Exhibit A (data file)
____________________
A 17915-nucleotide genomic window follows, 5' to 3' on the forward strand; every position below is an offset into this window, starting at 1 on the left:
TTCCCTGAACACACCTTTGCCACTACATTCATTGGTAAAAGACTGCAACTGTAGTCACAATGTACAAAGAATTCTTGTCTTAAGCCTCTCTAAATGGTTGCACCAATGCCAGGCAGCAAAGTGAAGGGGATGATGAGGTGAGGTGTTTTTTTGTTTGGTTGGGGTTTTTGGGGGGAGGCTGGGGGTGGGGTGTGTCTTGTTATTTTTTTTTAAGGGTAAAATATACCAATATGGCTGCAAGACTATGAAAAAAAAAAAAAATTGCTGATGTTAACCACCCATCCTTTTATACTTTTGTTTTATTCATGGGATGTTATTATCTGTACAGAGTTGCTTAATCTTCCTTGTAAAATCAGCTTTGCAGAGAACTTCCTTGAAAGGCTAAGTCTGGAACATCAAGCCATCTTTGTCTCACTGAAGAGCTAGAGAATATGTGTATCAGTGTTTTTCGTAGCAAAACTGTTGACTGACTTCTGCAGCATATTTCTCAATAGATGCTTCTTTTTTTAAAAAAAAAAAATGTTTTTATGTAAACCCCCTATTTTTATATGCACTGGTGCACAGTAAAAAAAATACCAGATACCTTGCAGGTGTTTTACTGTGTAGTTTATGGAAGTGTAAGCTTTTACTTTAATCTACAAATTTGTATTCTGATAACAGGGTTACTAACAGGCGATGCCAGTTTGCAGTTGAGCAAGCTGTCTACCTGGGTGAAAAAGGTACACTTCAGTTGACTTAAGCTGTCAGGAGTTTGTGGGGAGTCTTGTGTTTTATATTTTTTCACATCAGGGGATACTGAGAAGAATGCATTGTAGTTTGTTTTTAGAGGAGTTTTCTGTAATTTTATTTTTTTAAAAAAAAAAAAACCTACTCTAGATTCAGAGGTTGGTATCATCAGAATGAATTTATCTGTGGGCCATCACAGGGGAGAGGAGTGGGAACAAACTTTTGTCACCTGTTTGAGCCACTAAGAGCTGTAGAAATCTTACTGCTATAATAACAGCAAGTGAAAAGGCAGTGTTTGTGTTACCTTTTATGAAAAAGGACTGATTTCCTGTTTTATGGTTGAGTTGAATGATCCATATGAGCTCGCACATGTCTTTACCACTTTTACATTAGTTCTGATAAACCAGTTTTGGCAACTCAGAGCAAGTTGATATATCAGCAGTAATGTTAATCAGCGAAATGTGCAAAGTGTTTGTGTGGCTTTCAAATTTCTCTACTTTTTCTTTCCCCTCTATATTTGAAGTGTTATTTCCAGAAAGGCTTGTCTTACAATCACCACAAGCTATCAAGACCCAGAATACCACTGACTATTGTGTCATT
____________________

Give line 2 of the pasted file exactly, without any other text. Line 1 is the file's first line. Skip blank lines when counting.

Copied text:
TTCCCTGAACACACCTTTGCCACTACATTCATTGGTAAAAGACTGCAACTGTAGTCACAATGTACAAAGAATTCTTGTCTTAAGCCTCTCTAAATGGTTGCACCAATGCCAGGCAGCAAAGTGAAGGGGATGATGAGGTGAGGTGTTTTTTTGTTTGGTTGGGGTTTTTGGGGGGAGGCTGGGGGTGGGGTGTGTCTTGTTATTTTTTTTTAAGGGTAAAATATACCAATATGGCTGCAAGACTATGAAAAAAAAAAAAAATTGCTGATGTTAACCACCCATCCTTTTATACTTTTGTTTTATTCATGGGATGTTATTATCTGTACAGAGTTGCTTAATCTTCCTTGTAAAATCAGCTTTGCAGAGAACTTCCTTGAAAGGCTAAGTCTGGAACATCAAGCCATCTTTGTCTCACTGAAGAGCTAGAGAATATGTGTATCAGTGTTTTTCGTAGCAAAACTGTTGACTGACTTCTGCAGCATATTTCTCAATAGATGCTTCTTTTTTTAAAAAAAAAAAATGTTTTTATGTAAACCCCCTATTTTTATATGCACTGGTGCACAGTAAAAAAAATACCAGATACCTTGCAGGTGTTTTACTGTGTAGTTTATGGAAGTGTAAGCTTTTACTTTAATCTACAAATTTGTATTCTGATAACAGGGTTACTAACAGGCGATGCCAGTTTGCAGTTGAGCAAGCTGTCTACCTGGGTGAAAAAGGTACACTTCAGTTGACTTAAGCTGTCAGGAGTTTGTGGGGAGTCTTGTGTTTTATATTTTTTCACATCAGGGGATACTGAGAAGAATGCATTGTAGTTTGTTTTTAGAGGAGTTTTCTGTAATTTTATTTTTTTAAAAAAAAAAAAACCTACTCTAGATTCAGAGGTTGGTATCATCAGAATGAATTTATCTGTGGGCCATCACAGGGGAGAGGAGTGGGAACAAACTTTTGTCACCTGTTTGAGCCACTAAGAGCTGTAGAAATCTTACTGCTATAATAACAGCAAGTGAAAAGGCAGTGTTTGTGTTACCTTTTATGAAAAAGGACTGATTTCCTGTTTTATGGTTGAGTTGAATGATCCATATGAGCTCGCACATGTCTTTACCACTTTTACATTAGTTCTGATAAACCAGTTTTGGCAACTCAGAGCAAGTTGATATATCAGCAGTAATGTTAATCAGCGAAATGTGCAAAGTGTTTGTGTGGCTTTCAAATTTCTCTACTTTTTCTTTCCCCTCTATATTTGAAGTGTTATTTCCAGAAAGGCTTGTCTTACAATCACCACAAGCTATCAAGACCCAGAATACCACTGACTATTGTGTCATT